A Mesa military man heading to Iraq on Thursday must decide if his drunkendriving trial should wait until he comes home in 18 months, or if it should go on without him.

Michael Denofre, an Army National Guardsman, contends he was simply sleeping in an idling truck to avoid arguing with his wife — not driving it drunk.

His trial is scheduled to begin Dec. 14 in Maricopa County Superior Court. If convicted, he would be dishonorably discharged.

Standing trial in absentia would mean passing on the chance to take the stand, or he can try and postpone it until his return. Either choice is unfair, his attorney said.

"If I continually move (for postponement) for a year and a half, is that still a fair and speedy trial," said defense attorney Bethany Jacobs.

The 30-year-old supply sergeant from Mesa-based 1/ 180th Field Artillery Unit, is going to trial because he contends he did not drive Feb. 5 when Mesa police arrested him outside his wife’s house. He was found behind the wheel of his truck drunk, asleep, surrounded by empty beer cans and with the engine running.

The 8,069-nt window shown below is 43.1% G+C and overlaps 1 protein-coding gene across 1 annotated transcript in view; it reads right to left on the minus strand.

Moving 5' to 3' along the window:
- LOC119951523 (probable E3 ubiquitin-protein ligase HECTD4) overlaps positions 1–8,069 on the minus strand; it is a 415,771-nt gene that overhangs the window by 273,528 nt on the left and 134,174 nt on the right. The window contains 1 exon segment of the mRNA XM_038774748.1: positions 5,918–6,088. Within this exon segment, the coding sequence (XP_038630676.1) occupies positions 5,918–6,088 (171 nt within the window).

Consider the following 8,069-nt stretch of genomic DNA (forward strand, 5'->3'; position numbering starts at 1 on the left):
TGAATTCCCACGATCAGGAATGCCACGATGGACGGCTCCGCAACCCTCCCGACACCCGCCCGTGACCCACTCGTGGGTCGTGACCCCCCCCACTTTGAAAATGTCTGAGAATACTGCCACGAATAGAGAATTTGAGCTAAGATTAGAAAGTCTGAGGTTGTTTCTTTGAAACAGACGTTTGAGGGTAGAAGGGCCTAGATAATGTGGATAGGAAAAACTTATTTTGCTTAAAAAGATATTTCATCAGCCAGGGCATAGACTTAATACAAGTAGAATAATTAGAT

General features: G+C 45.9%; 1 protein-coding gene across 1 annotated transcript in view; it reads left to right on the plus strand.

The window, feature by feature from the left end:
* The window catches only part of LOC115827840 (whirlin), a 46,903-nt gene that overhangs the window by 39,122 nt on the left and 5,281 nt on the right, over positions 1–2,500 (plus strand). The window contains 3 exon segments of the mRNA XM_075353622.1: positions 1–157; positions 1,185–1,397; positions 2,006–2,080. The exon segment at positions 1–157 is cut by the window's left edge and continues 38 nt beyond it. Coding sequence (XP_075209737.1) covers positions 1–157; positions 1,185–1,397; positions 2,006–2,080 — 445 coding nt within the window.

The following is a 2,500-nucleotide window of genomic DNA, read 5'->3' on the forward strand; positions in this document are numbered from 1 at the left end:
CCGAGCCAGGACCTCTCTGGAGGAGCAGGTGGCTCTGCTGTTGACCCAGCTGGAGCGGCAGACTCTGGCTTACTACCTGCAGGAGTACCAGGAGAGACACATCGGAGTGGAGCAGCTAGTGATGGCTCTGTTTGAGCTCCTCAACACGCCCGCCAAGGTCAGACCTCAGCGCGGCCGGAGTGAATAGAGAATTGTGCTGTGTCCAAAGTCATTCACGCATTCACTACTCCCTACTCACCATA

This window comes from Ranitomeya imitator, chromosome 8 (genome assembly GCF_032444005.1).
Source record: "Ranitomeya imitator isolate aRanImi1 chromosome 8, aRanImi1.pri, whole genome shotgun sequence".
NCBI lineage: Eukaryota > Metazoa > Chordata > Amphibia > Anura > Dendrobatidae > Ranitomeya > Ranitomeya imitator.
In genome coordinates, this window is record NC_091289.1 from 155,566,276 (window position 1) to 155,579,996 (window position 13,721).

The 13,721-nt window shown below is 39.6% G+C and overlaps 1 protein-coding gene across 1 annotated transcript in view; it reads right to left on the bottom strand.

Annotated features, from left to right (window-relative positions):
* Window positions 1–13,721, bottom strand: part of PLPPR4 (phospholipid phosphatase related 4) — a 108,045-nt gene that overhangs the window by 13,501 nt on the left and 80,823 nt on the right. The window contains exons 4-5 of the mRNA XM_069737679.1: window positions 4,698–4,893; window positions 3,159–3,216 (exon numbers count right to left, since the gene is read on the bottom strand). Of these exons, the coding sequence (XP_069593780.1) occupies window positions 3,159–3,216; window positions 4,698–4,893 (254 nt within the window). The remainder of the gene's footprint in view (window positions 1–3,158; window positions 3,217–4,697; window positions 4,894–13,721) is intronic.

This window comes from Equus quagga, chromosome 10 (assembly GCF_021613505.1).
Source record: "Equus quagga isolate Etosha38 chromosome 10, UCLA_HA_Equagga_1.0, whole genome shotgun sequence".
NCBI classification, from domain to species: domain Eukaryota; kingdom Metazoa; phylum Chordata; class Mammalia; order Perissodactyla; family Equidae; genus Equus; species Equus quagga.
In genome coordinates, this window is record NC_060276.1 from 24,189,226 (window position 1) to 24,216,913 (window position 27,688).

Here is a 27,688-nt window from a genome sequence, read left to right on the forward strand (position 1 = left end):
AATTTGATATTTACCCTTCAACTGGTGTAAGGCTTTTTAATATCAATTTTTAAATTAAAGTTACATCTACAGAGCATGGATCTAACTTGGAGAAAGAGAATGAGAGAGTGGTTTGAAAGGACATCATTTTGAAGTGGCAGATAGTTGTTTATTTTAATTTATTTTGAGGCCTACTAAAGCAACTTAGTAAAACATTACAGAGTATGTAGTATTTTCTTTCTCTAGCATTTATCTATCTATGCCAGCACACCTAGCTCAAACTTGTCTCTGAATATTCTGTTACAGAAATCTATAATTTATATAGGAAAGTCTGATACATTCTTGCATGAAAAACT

Denofre’s defense is that he slept in the truck to avoid arguing with his wife and ran the engine to run the heater to keep warm.

Denofre’s wife says in a sworn affidavit that he went outside about 2 a.m. She checked on him an hour later and saw him sleeping.

"At no point during the evening did I see or hear Michael move the vehicle," she wrote.

According to a police report, an officer shined his spotlight on the truck’s cab and saw someone slumped over in the driver’s seat.

When the officer opened the door and spoke to Denofre, he got no response until he nudged him.

Jacobs asked the court to dismiss the charge on grounds that the law allows a drunken driver to pull off the road without fear of being considered in "actual physical control" of the vehicle.

Denofre was asleep, the headlights were off, the radio was off, the heater was on and he was parked near the sidewalk, Jacobs said.

"Staff sergeant Denofre chose the right path," Jacobs wrote in court documents. "He chose not to try and drive home and endanger himself and others in the process."

Deputy Maricopa County attorney Jerald Hale argued in court documents that the truth of those facts are for a jury, not the judge, to decide, so the case shouldn’t be dismissed.

Earlier this year, a Scottsdale police officer was suspended from duty but not charged with drunken driving after he was found passed out inside his running vehicle parked in front of the police station.

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